Is that a concern for you?
Of course, it makes it difficult for him to get through to the people that are undecided. But being in business, I’ve dealt with businessmen like Trump and I’ve had no choice but to toughen up and deal. But I also know that these men that talk politically rough around the edges have the biggest hearts. I’m less concerned with him being polished and more concerned with what he believes in his heart and what he ends up doing.
What Trump policies stand out to you the most throughout his campaign?
The fact that he’s not a politician, and it’s clearly noted throughout his speeches, [which are] not politically correct. He also does not have any corporate funding to manipulate him.
A photo posted by Denise Galvez (@denisevgalvez) on
OK… Trump’s comments in the final debate connected undocumented citizens directly to heroin, regarding the epidemic. How do you feel about that?
He’s not a teleprompter expert like Obama, but I don’t think it’s offensive because it’s a real issue. In my own neighborhood, unfortunately, there’s a lot of Latino gang members dealing “la flaka” and the epidemic is a real issue with numbers that support it. All those drugs being trafficked are coming through Mexico, not necessarily from Mexico, but through Mexico.
But the leading drug overdose is pain relievers, which are made from opiates, the same as heroin and could lead to heroin use.
I personally don’t think he should off the cuff like that without very detailed information, even though I know there’s data to support what he said.
What do you think is the direct reason for this Trump sensation?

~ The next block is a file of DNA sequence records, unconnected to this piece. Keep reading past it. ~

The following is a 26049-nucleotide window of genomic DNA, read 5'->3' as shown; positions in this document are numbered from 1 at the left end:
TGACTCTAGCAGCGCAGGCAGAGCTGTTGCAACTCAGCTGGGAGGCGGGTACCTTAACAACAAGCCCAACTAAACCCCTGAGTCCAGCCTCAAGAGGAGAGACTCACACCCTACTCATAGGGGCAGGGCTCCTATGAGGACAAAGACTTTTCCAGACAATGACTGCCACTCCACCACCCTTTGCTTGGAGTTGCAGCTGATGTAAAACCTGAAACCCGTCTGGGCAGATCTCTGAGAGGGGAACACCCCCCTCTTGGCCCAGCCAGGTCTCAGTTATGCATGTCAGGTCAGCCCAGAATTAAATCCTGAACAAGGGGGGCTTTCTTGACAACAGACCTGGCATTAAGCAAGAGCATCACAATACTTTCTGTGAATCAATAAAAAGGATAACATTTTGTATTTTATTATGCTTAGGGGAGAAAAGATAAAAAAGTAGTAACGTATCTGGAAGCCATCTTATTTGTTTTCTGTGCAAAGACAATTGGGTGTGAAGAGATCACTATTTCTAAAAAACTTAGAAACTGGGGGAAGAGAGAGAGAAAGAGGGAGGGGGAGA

In the perspective of Americans, we’ve had a president for the past eight years who’s amazing at giving speeches, who is politically correct but has no actions. So, [with Trump] I think people need to worry less about his words and focus more on change and action.
Are you saying that the current political state is directly responsible for the Trump sensation?
Our political state has allowed me as a Latina to be tolerable with Trump.
So, is it safe to say he’s not the perfect candidate?
Of course not, there are a million things wrong with him, but he is who we got right now. Neither candidate is ideal. But I am not voting for Trump because of Hillary, but because I want to see a businessman in office. I don’t agree with how he says things, but at his core and at my core I agree with him. I agree with wanting to bring back jobs in this country and renegotiating trade agreements, in removing the death taxes, and the tax cuts because the corporate taxes he wants to lower applies to small business owners. Reducing the burdens and regulations on business owners will increase the economy by allowing business people to create jobs. “When people are given the right opportunities they make the right decisions.” He’s extreme on abortion; I’m a little more moderate.
How do you feel about Trump’s comments concerning building the wall?
I agree with it, houses need walls for protection and no one that is coming here legally should take offense to that.
And what about his stance on immigration?
People come and go as they please, and all the money earned isn’t for here in the U.S., it’s all money being sent back to Mexico.
So, what about the hardworking undocumented immigrants that contribute to society in paying taxes and don’t commit felonies?
Once we unburden the system with all the criminals that we’re here supporting and the visa overstays and stuff then we can put everybody else in line.
So, you believe in the legalization of undocumented immigrants?
If families want to bring their family and start a life here I’m all for it, but that’s not that case. The dad comes and works and they send all their money back to their wives and kids.
Some parents may not want their child or loved ones to cross the border, because it is life threatening.
But that’s not the case because I ask them, and they say it’s because they live great over there. But coming here to mooch off our government, food stamps, and our education.